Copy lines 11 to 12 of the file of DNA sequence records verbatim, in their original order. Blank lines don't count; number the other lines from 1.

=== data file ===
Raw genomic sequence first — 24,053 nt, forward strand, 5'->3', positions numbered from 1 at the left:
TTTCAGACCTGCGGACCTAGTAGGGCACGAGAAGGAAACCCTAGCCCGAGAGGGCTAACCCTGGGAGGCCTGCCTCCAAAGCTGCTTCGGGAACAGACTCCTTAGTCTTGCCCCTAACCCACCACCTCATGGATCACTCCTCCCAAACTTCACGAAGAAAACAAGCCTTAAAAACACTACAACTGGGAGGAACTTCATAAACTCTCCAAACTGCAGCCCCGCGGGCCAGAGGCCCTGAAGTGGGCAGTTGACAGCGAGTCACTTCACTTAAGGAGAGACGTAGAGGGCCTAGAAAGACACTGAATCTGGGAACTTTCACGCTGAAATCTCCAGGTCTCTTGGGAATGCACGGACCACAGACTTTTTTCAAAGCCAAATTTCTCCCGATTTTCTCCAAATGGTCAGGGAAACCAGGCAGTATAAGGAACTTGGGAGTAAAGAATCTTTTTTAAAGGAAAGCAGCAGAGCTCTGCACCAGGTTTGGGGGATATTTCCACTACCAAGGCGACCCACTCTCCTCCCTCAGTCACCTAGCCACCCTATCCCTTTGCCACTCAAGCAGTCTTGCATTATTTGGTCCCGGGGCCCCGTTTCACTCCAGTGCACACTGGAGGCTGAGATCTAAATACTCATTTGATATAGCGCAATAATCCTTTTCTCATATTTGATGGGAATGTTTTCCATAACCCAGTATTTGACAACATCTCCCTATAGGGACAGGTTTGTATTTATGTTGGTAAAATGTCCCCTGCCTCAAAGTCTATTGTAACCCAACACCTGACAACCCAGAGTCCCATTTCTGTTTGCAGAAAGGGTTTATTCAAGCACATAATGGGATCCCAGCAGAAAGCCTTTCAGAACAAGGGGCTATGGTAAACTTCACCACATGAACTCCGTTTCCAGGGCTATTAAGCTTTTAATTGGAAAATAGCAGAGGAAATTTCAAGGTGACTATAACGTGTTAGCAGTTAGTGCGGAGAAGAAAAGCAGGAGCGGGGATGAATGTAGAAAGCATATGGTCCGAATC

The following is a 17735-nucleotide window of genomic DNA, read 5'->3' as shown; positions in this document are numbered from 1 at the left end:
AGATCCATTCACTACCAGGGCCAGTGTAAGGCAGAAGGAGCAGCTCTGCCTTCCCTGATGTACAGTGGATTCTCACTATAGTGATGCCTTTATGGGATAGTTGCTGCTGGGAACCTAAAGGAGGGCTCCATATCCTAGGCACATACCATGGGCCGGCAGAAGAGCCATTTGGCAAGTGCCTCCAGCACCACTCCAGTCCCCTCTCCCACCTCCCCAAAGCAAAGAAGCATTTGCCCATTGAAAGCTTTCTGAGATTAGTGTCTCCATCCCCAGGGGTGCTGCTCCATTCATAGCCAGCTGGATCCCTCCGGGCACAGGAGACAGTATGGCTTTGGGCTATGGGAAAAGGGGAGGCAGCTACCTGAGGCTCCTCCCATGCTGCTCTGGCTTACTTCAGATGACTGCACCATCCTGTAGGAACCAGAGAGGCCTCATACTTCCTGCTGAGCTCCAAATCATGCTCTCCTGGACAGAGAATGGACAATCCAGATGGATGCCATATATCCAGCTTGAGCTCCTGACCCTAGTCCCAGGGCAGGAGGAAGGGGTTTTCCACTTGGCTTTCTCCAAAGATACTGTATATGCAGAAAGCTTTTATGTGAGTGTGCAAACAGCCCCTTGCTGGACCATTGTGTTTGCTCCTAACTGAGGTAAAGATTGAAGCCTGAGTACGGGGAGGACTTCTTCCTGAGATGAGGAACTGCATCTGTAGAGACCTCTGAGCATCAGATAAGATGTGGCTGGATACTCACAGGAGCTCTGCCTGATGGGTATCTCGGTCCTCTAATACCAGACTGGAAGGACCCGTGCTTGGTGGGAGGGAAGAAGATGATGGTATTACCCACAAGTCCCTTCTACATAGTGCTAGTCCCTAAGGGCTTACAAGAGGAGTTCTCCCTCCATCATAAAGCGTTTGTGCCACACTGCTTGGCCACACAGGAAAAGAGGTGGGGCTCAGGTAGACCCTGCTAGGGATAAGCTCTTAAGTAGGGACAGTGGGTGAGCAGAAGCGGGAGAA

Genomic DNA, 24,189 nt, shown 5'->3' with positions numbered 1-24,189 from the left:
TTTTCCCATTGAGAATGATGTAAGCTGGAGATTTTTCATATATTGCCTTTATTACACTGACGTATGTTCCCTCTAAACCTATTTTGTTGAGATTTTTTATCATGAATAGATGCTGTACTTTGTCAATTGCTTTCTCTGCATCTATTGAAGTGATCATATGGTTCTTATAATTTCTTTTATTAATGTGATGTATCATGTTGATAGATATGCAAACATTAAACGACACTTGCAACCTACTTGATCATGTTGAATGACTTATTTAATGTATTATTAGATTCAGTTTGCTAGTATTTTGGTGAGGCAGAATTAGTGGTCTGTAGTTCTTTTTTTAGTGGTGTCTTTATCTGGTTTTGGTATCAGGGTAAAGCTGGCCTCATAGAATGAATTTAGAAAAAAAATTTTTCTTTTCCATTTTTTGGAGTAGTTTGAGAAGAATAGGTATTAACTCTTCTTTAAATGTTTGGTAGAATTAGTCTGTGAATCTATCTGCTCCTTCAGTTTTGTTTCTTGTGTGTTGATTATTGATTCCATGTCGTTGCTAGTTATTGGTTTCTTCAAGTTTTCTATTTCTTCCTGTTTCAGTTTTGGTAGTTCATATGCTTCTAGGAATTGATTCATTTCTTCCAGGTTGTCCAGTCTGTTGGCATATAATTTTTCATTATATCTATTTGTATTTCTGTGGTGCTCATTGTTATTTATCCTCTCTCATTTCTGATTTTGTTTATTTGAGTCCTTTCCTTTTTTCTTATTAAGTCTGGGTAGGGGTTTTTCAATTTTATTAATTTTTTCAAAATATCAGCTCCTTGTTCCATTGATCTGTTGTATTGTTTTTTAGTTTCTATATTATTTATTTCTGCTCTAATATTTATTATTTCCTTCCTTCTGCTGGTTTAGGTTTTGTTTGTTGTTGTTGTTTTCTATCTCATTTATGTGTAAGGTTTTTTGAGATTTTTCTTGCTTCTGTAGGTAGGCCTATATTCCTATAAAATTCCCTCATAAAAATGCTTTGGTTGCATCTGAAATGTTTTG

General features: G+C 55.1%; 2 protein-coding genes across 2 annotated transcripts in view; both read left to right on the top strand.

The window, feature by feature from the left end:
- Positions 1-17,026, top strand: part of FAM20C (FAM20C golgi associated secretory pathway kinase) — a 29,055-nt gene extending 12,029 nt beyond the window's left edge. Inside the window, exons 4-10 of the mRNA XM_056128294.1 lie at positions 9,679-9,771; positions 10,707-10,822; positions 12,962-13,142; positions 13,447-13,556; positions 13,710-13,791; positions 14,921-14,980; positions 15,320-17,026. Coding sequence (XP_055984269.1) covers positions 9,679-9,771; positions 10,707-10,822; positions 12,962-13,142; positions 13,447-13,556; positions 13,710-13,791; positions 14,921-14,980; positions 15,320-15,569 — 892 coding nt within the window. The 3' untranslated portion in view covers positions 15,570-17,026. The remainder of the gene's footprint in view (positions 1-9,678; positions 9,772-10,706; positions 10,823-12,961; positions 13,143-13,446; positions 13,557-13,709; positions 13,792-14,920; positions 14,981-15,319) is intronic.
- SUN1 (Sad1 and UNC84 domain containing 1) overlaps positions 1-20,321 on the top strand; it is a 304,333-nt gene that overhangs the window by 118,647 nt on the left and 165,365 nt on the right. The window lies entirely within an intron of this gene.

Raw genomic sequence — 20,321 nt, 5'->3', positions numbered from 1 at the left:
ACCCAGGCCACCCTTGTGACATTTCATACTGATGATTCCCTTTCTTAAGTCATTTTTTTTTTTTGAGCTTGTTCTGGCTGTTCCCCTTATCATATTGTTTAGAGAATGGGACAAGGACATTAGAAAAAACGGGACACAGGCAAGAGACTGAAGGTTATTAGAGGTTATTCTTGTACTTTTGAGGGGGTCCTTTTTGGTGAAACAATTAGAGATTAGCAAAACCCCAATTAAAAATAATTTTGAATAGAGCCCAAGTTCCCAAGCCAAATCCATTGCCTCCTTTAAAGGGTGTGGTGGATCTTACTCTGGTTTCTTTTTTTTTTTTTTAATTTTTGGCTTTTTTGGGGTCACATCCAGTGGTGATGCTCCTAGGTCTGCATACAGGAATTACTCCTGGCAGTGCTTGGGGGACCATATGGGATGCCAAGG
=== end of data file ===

Raw genomic sequence — 20,321 nt, 5'->3', positions numbered from 1 at the left:
ACCCAGGCCACCCTTGTGACATTTCATACTGATGATTCCCTTTCTTAAGTCATTTTTTTTTTTTGAGCTTGTTCTGGCTGTTCCCCTTATCATATTGTTTAGAGAATGGGACAAGGACATTAGAAAAAACGGGACACAGGCAAGAGACTGAAGGTTATTAGAGGTTATTCTTGTACTTTTGAGGGGGTCCTTTTTGGTGAAACAATTAGAGATTAGCAAAACCCCAATTAAAAATAATTTTGAATAGAGCCCAAGTTCCCAAGCCAAATCCATTGCCTCCTTTAAAGGGTGTGGTGGATCTTACTCTGGTTTCTTTTTTTTTTTTTTAATTTTTGGCTTTTTTGGGGTCACATCCAGTGGTGATGCTCCTAGGTCTGCATACAGGAATTACTCCTGGCAGTGCTTGGGGGACCATATGGGATGCCAAGG